I had been trying to ignore gamification, hoping it would go away, like an ill-placed pimple or an annoying party guest or a Katy Perry earworm. But a recent encounter with the concept has made me realize that plugging my ears and covering my eyes to it is a losing strategy. Even if our goal is opposition, we need to better understand gamification’s appeal in order to practice that opposition more effectively.
In early April I spoke at the annual Conference on College Composition and Communication (CCCC, or 4Cs). 4Cs is to the college writing and rhetoric community what the Game Developers Conference is to the video game community. It’s almost as large, with with dozens of simultaneous sessions.
And just as GDC has its swank soirÃ©es run by big devs, publishers, and hardware hawks, so 4Cs boasts parties sponsored by textbook publishers. Instead of peddling platforms, companies like Pearson and Bedford St. Martins hope to lure the elbow-patch and twin-set set to purchase large quantities of their profitable wares.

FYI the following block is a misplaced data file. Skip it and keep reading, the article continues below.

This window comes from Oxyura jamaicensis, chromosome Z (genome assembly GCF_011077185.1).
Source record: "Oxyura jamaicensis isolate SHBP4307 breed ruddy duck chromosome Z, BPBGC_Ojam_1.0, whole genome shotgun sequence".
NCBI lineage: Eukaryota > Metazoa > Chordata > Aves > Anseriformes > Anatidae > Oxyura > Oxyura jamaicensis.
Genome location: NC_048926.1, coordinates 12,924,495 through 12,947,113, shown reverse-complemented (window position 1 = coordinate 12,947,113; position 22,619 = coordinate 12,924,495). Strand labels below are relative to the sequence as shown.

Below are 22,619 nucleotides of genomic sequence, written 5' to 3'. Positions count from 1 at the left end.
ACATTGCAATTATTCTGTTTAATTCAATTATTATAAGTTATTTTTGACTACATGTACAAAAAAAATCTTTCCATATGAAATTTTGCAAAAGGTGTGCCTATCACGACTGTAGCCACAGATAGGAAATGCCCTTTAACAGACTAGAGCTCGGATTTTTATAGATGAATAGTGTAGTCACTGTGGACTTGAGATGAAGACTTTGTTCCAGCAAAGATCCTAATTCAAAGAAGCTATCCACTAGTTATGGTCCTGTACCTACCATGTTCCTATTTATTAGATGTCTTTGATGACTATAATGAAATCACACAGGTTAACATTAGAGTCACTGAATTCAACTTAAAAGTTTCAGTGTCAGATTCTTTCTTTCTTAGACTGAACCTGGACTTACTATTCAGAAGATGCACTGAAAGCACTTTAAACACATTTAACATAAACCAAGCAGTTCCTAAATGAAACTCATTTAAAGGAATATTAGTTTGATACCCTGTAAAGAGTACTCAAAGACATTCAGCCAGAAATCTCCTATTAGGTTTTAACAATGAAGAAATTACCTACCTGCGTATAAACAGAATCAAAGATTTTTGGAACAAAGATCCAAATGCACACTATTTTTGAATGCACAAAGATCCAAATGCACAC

My second book, Persuasive Games, is all about video games and rhetoric, but it’s had slow uptake among the more traditional, slower-moving rhetoric community. This was the first year I was allowed to speak at the conference, and I was eager to spread my ideas among this large and influential, if traditional, set of scholars.
After all, everyone who attends college is subjected to writing classes. Since we communicate increasingly often with software, we ought to insure that the teachers in charge of these courses understand how computation works. This is generally new territory for most instructors, including college writing and communication professors.
But during the Q&A session following my panel, I was surprised to hear one of the attendees ask explicitly about the possibility of using “gamification” to improve students’ performance with and engagement in the writing classroom. Here was a scholar of rhetoric who didn’t know my ongoing work on procedural rhetoric, but who was familiar with a very recent marketing gimmick. What’s going on?